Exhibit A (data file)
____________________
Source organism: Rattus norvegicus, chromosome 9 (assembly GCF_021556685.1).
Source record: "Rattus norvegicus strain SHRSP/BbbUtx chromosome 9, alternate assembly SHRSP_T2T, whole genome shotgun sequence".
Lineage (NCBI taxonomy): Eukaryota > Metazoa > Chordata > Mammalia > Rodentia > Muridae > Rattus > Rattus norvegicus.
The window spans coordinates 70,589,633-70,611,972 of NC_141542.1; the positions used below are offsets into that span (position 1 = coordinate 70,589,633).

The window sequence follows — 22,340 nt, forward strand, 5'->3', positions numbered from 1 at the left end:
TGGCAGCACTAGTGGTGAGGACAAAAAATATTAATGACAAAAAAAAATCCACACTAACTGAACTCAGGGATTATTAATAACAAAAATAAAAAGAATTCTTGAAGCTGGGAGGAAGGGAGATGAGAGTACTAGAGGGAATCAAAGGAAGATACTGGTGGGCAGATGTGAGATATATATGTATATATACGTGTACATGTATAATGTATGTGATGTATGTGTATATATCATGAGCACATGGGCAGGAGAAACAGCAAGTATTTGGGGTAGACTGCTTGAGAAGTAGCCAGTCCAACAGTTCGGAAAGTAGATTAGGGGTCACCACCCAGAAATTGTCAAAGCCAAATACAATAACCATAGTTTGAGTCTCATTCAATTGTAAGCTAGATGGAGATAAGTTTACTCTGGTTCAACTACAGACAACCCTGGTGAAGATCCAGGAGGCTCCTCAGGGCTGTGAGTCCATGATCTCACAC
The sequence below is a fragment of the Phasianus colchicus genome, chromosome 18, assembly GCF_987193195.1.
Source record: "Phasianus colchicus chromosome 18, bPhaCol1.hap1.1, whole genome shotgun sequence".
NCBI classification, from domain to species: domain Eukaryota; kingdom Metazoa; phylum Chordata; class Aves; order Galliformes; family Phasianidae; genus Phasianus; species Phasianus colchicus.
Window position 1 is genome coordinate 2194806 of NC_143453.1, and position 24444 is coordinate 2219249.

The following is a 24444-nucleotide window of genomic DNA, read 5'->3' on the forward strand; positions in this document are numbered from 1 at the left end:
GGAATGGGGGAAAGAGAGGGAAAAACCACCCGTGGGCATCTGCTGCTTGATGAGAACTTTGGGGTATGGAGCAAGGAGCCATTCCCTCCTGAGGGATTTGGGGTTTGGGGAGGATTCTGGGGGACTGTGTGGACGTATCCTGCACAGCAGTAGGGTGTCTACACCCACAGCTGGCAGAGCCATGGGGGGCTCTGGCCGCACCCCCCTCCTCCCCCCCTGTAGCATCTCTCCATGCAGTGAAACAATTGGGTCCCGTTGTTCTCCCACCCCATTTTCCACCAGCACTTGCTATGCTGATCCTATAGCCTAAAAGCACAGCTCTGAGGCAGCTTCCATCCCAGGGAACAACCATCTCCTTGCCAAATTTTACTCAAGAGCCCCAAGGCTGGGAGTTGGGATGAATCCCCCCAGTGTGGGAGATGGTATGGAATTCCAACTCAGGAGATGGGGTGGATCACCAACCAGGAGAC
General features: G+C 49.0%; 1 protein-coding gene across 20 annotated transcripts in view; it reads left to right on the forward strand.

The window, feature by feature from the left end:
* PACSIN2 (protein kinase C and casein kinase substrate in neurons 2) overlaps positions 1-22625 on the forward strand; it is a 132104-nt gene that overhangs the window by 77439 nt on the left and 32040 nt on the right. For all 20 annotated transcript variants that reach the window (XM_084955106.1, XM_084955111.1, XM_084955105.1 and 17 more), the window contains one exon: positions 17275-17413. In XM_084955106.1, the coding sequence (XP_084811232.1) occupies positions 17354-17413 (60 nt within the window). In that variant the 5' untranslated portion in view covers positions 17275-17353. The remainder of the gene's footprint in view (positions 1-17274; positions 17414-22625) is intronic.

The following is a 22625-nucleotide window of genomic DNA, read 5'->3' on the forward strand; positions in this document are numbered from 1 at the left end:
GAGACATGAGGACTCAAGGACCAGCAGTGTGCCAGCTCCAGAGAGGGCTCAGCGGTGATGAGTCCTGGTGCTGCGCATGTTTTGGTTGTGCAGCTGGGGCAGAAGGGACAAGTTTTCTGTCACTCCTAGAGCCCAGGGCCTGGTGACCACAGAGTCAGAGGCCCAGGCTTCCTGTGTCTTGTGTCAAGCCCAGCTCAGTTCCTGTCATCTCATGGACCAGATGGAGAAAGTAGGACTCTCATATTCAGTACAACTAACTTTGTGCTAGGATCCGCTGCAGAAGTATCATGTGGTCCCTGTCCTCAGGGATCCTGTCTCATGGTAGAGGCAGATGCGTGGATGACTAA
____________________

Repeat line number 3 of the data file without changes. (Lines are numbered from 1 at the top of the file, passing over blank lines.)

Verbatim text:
Lineage (NCBI taxonomy): Eukaryota > Metazoa > Chordata > Mammalia > Rodentia > Muridae > Rattus > Rattus norvegicus.